If you suffer from any of the symptoms of low T, your first step should be to change your diet. Reduce carbohydrates, sugar, processed foods and fast food. Eat lean cuts of meat, eggs, fish and high quality dairy. Look through the above list of soy-containing foods and products and reduce them greatly in your daily routine. 

Second, exercise and get adequate sleep. You don’t need to lift heavy weights. Moderate weights at high reps with 20-30 minutes of cardio three to four times a week is perfect. Shoot for seven hours of sleep per night. Seven hours is the magic number and eight is even better. Whether you’re male or female, the above tips will make giant improvements in your hormonal balance, virility and fertility. If you start to notice that you have more energy, you know you’re well on your way.

Dr. Nishida is a Doctor of Pharmacy and accredited Metabolic Healthcare Practitioner who’s been in healthcare for over 25 years. After experiencing the ketogenic lifestyle’s effect on her own autoimmune condition, she decided to build a keto-based medical practice so others could benefit from it too. Over the last few years, she’s helped almost a thousand patients realize the benefits of clean, medically guided keto.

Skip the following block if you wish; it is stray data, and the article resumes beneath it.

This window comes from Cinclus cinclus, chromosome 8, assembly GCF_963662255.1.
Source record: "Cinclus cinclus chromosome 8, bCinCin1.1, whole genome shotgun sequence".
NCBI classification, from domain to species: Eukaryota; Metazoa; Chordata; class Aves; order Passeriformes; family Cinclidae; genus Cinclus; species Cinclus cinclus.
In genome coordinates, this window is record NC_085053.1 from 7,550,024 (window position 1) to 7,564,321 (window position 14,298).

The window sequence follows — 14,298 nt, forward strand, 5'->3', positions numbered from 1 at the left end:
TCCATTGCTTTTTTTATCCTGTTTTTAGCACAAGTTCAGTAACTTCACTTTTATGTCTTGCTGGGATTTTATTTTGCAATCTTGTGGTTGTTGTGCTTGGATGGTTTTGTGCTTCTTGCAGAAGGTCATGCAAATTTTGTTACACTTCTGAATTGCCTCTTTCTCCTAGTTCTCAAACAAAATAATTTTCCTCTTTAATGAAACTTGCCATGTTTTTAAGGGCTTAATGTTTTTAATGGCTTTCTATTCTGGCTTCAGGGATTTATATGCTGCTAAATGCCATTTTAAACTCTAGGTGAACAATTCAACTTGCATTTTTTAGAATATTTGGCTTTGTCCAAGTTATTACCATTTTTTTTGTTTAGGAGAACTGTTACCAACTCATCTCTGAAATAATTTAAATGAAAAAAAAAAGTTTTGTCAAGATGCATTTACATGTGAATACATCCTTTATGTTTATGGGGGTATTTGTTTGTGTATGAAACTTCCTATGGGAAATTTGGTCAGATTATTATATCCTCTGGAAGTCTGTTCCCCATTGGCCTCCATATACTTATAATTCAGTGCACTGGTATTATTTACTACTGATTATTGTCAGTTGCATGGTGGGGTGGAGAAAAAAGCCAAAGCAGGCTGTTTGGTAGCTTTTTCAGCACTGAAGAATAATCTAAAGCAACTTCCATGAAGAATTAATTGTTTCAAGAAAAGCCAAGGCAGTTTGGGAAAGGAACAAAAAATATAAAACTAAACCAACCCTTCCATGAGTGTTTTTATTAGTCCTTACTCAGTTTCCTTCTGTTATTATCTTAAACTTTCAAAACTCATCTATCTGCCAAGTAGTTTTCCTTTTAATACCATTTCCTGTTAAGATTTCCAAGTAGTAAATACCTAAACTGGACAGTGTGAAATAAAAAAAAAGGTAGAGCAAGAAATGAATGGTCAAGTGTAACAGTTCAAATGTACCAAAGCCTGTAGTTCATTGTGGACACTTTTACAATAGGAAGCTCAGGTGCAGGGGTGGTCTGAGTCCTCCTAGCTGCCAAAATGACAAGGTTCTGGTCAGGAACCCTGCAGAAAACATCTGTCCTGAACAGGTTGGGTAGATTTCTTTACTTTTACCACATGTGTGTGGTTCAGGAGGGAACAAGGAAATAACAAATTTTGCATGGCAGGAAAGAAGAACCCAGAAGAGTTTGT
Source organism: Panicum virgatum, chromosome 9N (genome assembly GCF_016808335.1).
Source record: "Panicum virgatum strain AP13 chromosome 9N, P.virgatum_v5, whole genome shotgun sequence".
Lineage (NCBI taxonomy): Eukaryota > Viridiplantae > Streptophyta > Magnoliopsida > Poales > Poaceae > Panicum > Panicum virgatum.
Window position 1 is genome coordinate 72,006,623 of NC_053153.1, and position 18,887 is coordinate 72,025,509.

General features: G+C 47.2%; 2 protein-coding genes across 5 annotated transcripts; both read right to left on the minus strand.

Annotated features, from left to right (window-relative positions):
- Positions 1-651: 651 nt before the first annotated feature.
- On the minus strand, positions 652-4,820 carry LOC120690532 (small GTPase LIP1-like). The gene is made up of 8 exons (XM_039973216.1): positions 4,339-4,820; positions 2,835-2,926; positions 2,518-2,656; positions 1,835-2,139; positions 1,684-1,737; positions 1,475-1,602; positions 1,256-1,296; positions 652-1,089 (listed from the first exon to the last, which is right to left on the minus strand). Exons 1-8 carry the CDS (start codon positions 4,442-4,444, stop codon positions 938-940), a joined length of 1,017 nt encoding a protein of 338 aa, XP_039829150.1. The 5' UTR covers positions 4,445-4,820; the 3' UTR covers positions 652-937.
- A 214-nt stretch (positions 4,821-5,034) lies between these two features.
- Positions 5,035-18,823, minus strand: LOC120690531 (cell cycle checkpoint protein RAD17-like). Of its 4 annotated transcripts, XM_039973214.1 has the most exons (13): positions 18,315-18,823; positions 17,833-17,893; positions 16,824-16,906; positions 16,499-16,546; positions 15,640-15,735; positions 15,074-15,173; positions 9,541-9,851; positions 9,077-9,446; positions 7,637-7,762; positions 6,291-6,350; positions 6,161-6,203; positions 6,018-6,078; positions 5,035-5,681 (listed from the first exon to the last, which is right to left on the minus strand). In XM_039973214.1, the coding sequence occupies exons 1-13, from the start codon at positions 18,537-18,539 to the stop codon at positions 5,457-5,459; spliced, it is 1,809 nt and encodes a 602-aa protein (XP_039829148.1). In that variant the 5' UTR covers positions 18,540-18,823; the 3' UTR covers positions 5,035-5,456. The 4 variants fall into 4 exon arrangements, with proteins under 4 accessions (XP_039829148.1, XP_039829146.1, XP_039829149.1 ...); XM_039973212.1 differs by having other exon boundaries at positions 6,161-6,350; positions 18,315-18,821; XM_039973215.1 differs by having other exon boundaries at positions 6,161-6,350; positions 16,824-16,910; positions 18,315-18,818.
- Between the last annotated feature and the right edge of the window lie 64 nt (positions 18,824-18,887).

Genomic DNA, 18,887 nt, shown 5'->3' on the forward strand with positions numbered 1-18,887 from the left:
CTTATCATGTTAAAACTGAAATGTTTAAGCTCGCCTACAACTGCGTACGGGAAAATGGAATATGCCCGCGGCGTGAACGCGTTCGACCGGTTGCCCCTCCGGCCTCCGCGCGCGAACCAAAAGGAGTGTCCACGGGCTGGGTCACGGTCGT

With certifications in ketogenic nutrition, cardiovascular disease management, pharmacogenomics, and medication management, she works closely with each and every patient to tailor keto to their medications, medical conditions, lifestyle and socioeconomic situation. Dr. Nishida is also in training for processed food addiction recovery. To learn more, or to contact Dr. Nishida, visit her website at theketoprescription.com.

The content of this column is not meant to be medical advice. Please consult your doctor before starting any diet or lifestyle change and understand that there is no blanket approach to keto. Keto should be tailored to each individual through the guidance of a trained professional.